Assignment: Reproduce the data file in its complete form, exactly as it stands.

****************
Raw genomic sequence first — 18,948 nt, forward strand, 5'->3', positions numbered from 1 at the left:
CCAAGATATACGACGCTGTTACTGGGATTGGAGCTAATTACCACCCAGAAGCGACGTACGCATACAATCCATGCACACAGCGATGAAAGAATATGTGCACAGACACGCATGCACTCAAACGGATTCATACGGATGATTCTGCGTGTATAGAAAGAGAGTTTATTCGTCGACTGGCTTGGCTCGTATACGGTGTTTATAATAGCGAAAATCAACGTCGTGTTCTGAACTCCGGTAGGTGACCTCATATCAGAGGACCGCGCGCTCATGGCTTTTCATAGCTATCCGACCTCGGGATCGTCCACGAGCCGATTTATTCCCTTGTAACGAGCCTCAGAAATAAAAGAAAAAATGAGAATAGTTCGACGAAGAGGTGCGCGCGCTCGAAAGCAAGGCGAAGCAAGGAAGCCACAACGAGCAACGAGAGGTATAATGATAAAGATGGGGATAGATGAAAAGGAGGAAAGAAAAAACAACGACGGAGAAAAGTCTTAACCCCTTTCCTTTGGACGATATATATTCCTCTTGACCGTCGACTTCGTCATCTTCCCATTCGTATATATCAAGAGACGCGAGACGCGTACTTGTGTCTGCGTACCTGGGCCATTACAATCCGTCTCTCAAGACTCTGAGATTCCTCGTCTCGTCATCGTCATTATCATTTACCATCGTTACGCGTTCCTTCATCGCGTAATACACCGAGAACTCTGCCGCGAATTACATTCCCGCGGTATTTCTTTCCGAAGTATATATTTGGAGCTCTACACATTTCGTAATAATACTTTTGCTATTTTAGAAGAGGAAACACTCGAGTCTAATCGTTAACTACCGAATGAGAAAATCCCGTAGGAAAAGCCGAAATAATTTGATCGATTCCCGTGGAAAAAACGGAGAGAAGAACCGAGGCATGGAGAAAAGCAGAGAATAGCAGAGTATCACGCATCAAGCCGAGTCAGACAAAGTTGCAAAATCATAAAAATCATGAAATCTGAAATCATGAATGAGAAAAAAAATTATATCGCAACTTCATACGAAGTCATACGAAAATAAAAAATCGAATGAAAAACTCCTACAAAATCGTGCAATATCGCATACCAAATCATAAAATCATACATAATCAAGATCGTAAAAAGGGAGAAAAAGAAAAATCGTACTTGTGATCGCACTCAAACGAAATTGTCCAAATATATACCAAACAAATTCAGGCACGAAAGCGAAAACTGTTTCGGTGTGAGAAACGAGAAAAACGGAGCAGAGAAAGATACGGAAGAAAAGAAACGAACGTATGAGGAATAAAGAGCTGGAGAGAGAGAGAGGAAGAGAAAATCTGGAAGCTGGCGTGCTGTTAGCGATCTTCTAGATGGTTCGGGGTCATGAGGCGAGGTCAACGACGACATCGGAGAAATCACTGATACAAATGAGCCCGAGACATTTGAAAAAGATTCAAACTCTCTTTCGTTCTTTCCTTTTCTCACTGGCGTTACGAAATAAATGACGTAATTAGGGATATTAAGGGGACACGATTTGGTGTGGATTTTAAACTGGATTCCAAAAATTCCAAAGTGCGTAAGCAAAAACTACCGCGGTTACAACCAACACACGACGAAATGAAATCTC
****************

Raw genomic sequence first — 18,948 nt, forward strand, 5'->3', positions numbered from 1 at the left:
CCAAGATATACGACGCTGTTACTGGGATTGGAGCTAATTACCACCCAGAAGCGACGTACGCATACAATCCATGCACACAGCGATGAAAGAATATGTGCACAGACACGCATGCACTCAAACGGATTCATACGGATGATTCTGCGTGTATAGAAAGAGAGTTTATTCGTCGACTGGCTTGGCTCGTATACGGTGTTTATAATAGCGAAAATCAACGTCGTGTTCTGAACTCCGGTAGGTGACCTCATATCAGAGGACCGCGCGCTCATGGCTTTTCATAGCTATCCGACCTCGGGATCGTCCACGAGCCGATTTATTCCCTTGTAACGAGCCTCAGAAATAAAAGAAAAAATGAGAATAGTTCGACGAAGAGGTGCGCGCGCTCGAAAGCAAGGCGAAGCAAGGAAGCCACAACGAGCAACGAGAGGTATAATGATAAAGATGGGGATAGATGAAAAGGAGGAAAGAAAAAACAACGACGGAGAAAAGTCTTAACCCCTTTCCTTTGGACGATATATATTCCTCTTGACCGTCGACTTCGTCATCTTCCCATTCGTATATATCAAGAGACGCGAGACGCGTACTTGTGTCTGCGTACCTGGGCCATTACAATCCGTCTCTCAAGACTCTGAGATTCCTCGTCTCGTCATCGTCATTATCATTTACCATCGTTACGCGTTCCTTCATCGCGTAATACACCGAGAACTCTGCCGCGAATTACATTCCCGCGGTATTTCTTTCCGAAGTATATATTTGGAGCTCTACACATTTCGTAATAATACTTTTGCTATTTTAGAAGAGGAAACACTCGAGTCTAATCGTTAACTACCGAATGAGAAAATCCCGTAGGAAAAGCCGAAATAATTTGATCGATTCCCGTGGAAAAAACGGAGAGAAGAACCGAGGCATGGAGAAAAGCAGAGAATAGCAGAGTATCACGCATCAAGCCGAGTCAGACAAAGTTGCAAAATCATAAAAATCATGAAATCTGAAATCATGAATGAGAAAAAAAATTATATCGCAACTTCATACGAAGTCATACGAAAATAAAAAATCGAATGAAAAACTCCTACAAAATCGTGCAATATCGCATACCAAATCATAAAATCATACATAATCAAGATCGTAAAAAGGGAGAAAAAGAAAAATCGTACTTGTGATCGCACTCAAACGAAATTGTCCAAATATATACCAAACAAATTCAGGCACGAAAGCGAAAACTGTTTCGGTGTGAGAAACGAGAAAAACGGAGCAGAGAAAGATACGGAAGAAAAGAAACGAACGTATGAGGAATAAAGAGCTGGAGAGAGAGAGAGGAAGAGAAAATCTGGAAGCTGGCGTGCTGTTAGCGATCTTCTAGATGGTTCGGGGTCATGAGGCGAGGTCAACGACGACATCGGAGAAATCACTGATACAAATGAGCCCGAGACATTTGAAAAAGATTCAAACTCTCTTTCGTTCTTTCCTTTTCTCACTGGCGTTACGAAATAAATGACGTAATTAGGGATATTAAGGGGACACGATTTGGTGTGGATTTTAAACTGGATTCCAAAAATTCCAAAGTGCGTAAGCAAAAACTACCGCGGTTACAACCAACACACGACGAAATGAAATCTC